(see Organic Vodka recipe below)

If you are wanting to make sure your stevia is pure, then try making it yourself. Growing stevia is super easy. You can pick up a stevia plant at your local nursery and I have also seen them at home improvement stores in their garden centers. Stevia plants have become very easy to find these days.

Stevia can be grown in pots, in landscapes, and in gardens. You can even grow stevia indoors. It requires very little maintenance. It can be harvested all summer long but is sweetest in the fall when the temperatures become cooler.

When your stevia is ready to harvest (you can view my stevia that is ready for harvest in the video below) then follow these simple steps to make your own pure stevia and liquid stevia.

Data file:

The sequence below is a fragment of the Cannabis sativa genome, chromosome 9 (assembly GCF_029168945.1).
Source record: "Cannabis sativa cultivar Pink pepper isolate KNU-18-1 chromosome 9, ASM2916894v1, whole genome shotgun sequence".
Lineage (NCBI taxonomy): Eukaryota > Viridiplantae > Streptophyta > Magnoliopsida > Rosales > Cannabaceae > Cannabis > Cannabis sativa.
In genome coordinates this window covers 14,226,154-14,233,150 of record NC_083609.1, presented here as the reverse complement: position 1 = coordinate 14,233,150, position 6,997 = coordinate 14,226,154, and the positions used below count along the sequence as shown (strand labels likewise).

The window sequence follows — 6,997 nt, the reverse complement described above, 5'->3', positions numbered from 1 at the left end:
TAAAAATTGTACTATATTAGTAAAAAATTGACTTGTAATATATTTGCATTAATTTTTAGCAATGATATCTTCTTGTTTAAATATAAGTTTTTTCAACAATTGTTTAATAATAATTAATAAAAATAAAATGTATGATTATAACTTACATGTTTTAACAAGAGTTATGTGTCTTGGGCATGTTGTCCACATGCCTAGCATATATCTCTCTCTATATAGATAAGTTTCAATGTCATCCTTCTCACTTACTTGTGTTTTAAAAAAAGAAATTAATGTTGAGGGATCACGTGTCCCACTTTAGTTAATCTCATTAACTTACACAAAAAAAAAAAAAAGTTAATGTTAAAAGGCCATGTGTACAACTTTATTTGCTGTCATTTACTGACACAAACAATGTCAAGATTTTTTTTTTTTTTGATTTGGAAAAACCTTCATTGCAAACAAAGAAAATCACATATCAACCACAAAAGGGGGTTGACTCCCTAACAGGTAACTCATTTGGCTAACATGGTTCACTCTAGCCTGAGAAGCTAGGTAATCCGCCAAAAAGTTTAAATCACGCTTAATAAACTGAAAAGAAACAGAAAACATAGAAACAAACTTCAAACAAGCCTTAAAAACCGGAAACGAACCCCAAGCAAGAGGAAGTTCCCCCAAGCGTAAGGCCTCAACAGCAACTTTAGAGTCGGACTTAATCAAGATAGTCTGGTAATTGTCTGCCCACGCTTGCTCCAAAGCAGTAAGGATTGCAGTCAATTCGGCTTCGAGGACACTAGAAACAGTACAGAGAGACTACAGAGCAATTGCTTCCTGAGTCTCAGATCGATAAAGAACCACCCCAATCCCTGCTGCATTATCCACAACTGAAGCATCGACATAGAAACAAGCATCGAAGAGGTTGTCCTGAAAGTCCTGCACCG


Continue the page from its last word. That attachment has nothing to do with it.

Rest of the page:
1. Harvest your stevia plant by cutting off the branches at the base of the plant.
2. Wash the branches/leaves in clean filter water.
3. Pick leaves off stevia plant, discard the stems, and dry the leaves for 12 hours in the sun.
4. Once your leaves are dry, grind them in a food processor or coffee grinder to make pure stevia. I find that a coffee grinder makes for the finest powder and works very nicely.
5. Note ~ homegrown stevia powder is not as sweet as store bought stevia (300 times sweeter than sugar). To cook with home grown stevia simply replace every 1 cup of sugar with 3-4 teaspoons of homegrown stevia.
6. To make liquid stevia, dissolve 1/4 cup pure homegrown stevia powder with 1 cup hot filtered water. Stir and leave out at room temperature for 24 hours. After 24 hours strain the stevia out of the liquid and store the liquid stevia in the refrigerator.